MBA Chart of the Week Sept. 17 2021–Teleworking Due to Pandemic
The COVID-19 pandemic has forced many businesses to change the way they operate, and even 18 months later, there are different views and strategies for the workplace, with teleworking at the center of many discussions.
This week’s MBA Chart of the Week examines supplemental data from the U.S. Bureau of Labor Statistics on teleworking. These are based on a monthly survey that includes asking whether people teleworked or worked from home because of the pandemic within the last four weeks.
In May 2020, an estimated 37.4% of workers ages 25-years and older teleworked because of the pandemic. The share dropped to 14.7% as of August 2021. However, there were very different results when the sample was split by education. For example, 15.3% of workers with a high school diploma teleworked at the beginning of the pandemic; the share dipped to 4.5% in August.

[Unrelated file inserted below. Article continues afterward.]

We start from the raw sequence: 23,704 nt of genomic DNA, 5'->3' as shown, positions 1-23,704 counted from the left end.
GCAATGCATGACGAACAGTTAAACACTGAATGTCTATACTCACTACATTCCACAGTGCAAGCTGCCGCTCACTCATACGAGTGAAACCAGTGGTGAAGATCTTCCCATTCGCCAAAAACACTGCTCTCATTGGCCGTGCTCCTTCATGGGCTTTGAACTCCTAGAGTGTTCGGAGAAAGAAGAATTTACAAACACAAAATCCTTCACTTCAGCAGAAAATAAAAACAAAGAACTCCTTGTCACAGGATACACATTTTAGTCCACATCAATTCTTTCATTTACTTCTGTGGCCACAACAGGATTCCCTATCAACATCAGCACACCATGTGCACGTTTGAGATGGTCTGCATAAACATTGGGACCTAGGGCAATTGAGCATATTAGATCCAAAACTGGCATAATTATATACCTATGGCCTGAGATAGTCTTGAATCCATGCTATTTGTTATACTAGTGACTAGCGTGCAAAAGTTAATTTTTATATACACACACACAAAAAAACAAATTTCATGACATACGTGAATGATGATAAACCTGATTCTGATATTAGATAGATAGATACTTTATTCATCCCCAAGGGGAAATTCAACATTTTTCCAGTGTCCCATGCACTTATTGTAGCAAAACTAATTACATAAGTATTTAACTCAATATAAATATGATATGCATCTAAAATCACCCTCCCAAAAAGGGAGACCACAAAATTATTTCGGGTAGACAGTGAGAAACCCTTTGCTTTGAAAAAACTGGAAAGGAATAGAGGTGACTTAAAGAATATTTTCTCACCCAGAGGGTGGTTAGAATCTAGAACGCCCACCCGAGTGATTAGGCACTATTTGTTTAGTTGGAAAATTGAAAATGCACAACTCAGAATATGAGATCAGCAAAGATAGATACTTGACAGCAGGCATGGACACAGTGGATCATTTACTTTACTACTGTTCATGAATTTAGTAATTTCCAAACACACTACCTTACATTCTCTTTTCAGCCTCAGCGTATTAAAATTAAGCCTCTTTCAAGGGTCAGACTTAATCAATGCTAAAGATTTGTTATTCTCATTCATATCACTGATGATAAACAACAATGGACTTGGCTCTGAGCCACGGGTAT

In contrast, 59.6% of workers with a bachelor’s degree or higher worked remotely in May 2020, and 25.2% of those workers still teleworked in August. Workers with a bachelor’s or higher accounted for 43.6% of the workforce in August but 74.8% of all workers who teleworked for pandemic-related reasons, while workers with a high school diploma made up 25% of the workforce, and only accounted for 7.7% of teleworking workers.
These trends have many different implications for our economy and housing markets. One such result was that higher educated workers who are more likely to telework have contributed to the boom in housing demand. With commuting less of a factor in their buyer preferences, demand has increased in more suburban areas or even in different states, pushing home-price appreciation to record levels in many areas. However, workers in the educational groups with fewer opportunities to telework have not had such options. These workers are also more susceptible to employment interruptions if the public health situation worsens to the point of closures again.